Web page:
Breast Cancer Blog 102821_SocialCard
By Faustine Williams Ph.D., M.P.H., M.S.
Stadtman Tenure-Track Investigator and NIH Distinguished Scholar
Health Disparities & Geospatial Transdisciplinary Research Program
Division of Intramural Research
National Institute on Minority Health and Health Disparities
Although we have seen substantial progress over the last 30 years in breast cancer incidence and outcomes, geographical and racial/ethnic disparities across the cancer care continuum persist.1, 2 As shown in the NIMHD research framework, the factors contributing to these disparities are complex, numerous, and interrelated sets of individual, interpersonal, community, and societal determinants.3 However, early breast cancer detection or diagnosis and treatment initiation can lead to better outcomes. For example, the 5-year relative survival rate for localized-stage disease that has not spread to other sites/organs is 99.0%.4
Despite the advances in medicine and technology, cancer is still the word no one wants to hear. Years ago, when I interviewed breast cancer survivors about their experiences, they described it as a family experience because they could not have gone through it without the support from family and friends that helped them cope.5 The journey from diagnosis and treatment to survivorship does not just touch the affected individual, but family, friends, and loved ones as well. I thought I understood their stories, but I was wrong until I became the de facto caregiver to my friend/sister Yaa. Continue reading “Breast Cancer Is a Complex Journey”
By Shameka Poetry Thomas, Ph.D.
NIH Intramural Research Program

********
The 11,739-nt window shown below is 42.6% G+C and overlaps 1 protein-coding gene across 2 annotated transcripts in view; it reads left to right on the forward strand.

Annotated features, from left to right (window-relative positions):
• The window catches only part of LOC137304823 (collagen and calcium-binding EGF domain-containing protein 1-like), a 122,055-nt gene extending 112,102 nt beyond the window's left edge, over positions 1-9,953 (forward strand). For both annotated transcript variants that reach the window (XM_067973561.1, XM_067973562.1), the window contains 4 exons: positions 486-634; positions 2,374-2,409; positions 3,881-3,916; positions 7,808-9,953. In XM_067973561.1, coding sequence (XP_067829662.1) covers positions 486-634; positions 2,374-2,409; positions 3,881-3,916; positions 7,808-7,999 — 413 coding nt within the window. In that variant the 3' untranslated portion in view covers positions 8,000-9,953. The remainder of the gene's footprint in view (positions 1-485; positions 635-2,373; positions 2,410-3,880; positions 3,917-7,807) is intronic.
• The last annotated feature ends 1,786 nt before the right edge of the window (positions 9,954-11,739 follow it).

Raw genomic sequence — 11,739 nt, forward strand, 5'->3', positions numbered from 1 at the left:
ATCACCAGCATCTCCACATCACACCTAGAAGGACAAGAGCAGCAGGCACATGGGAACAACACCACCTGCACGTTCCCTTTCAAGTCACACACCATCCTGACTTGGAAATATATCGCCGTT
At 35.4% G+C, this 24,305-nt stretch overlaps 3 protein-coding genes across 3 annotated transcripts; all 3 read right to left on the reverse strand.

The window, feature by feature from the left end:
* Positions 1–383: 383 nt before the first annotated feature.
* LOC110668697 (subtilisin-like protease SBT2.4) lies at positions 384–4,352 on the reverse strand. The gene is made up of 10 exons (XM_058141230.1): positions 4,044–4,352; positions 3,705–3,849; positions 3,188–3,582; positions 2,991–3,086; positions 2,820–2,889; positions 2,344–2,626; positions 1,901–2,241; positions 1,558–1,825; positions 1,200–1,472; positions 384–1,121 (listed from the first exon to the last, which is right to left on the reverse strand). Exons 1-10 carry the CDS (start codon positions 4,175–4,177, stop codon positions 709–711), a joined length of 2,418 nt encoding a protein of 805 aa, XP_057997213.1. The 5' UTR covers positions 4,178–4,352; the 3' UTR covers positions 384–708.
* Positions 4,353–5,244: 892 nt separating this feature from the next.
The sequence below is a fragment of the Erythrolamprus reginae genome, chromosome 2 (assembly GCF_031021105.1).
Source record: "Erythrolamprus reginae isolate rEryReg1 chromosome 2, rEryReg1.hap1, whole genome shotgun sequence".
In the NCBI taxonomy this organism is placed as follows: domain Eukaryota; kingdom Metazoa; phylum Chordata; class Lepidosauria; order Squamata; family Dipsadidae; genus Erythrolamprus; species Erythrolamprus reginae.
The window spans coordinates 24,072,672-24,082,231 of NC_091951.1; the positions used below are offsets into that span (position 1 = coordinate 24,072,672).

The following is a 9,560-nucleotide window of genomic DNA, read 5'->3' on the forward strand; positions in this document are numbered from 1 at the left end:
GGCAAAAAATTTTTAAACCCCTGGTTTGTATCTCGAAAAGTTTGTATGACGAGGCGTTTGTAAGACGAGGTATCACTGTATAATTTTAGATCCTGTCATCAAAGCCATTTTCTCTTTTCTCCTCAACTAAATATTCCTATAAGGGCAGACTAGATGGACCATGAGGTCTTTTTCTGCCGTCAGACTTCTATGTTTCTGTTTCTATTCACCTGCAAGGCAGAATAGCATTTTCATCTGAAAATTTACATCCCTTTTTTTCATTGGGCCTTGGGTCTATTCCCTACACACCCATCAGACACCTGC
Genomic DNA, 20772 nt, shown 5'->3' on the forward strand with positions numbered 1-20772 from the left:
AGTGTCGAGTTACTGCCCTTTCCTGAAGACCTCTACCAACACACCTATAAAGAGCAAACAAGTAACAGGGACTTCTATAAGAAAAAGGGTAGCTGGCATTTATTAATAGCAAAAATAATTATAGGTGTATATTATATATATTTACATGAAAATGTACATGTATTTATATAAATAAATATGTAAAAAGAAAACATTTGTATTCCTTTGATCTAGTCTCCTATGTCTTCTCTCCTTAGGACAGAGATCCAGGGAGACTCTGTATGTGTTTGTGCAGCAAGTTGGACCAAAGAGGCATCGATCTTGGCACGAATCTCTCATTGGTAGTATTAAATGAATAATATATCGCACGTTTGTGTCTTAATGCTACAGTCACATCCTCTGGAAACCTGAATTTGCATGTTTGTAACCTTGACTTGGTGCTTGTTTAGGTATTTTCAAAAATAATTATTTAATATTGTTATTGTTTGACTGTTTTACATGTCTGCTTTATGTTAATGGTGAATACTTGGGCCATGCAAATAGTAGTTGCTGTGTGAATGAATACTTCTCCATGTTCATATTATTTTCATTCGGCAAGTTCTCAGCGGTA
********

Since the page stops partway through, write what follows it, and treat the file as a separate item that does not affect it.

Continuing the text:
Health Disparities Unit
Social and Behavioral Research Branch
National Human Genome Research Institute
Dr. Shameka Poetry Thomas
My grandmother was a traditional healer and a medicine-woman in Georgia’s rural South. Although I grew up in Miami’s Opa-Locka (a small urban neighborhood tucked between Miami-Gardens and the cusp of Hialeah / Little Havana), I spent most summers near middle Georgia’s farmland, listening to my grandmother. I observed how grandmother, who did not have a Ph.D., gathered Black women in circles. She described the process of listening to Black women’s pregnancies, births, and wellness experiences as “chitchatting and holding space.”
Learning how to ‘hold space’ is what draws me to narrative medicine. My first dose of learning how to conduct narrative medicine, I suppose, came from my grandmother. This methodology (before I knew it was such) was simply understood as the process of sitting in kitchens and beauty salons in the South—just listening. During childhood, I was merely curious about how Black women described their pregnancies, births, and reproductive health—from their side of the story. Thus, when it came to reproductive health, my grandmother taught me a powerful tool: how to “hold space” for people’s narratives. Continue reading “Storytelling Through Narrative Medicine: Measuring the Lived-Experiences of Black Women’s Reproductive Health”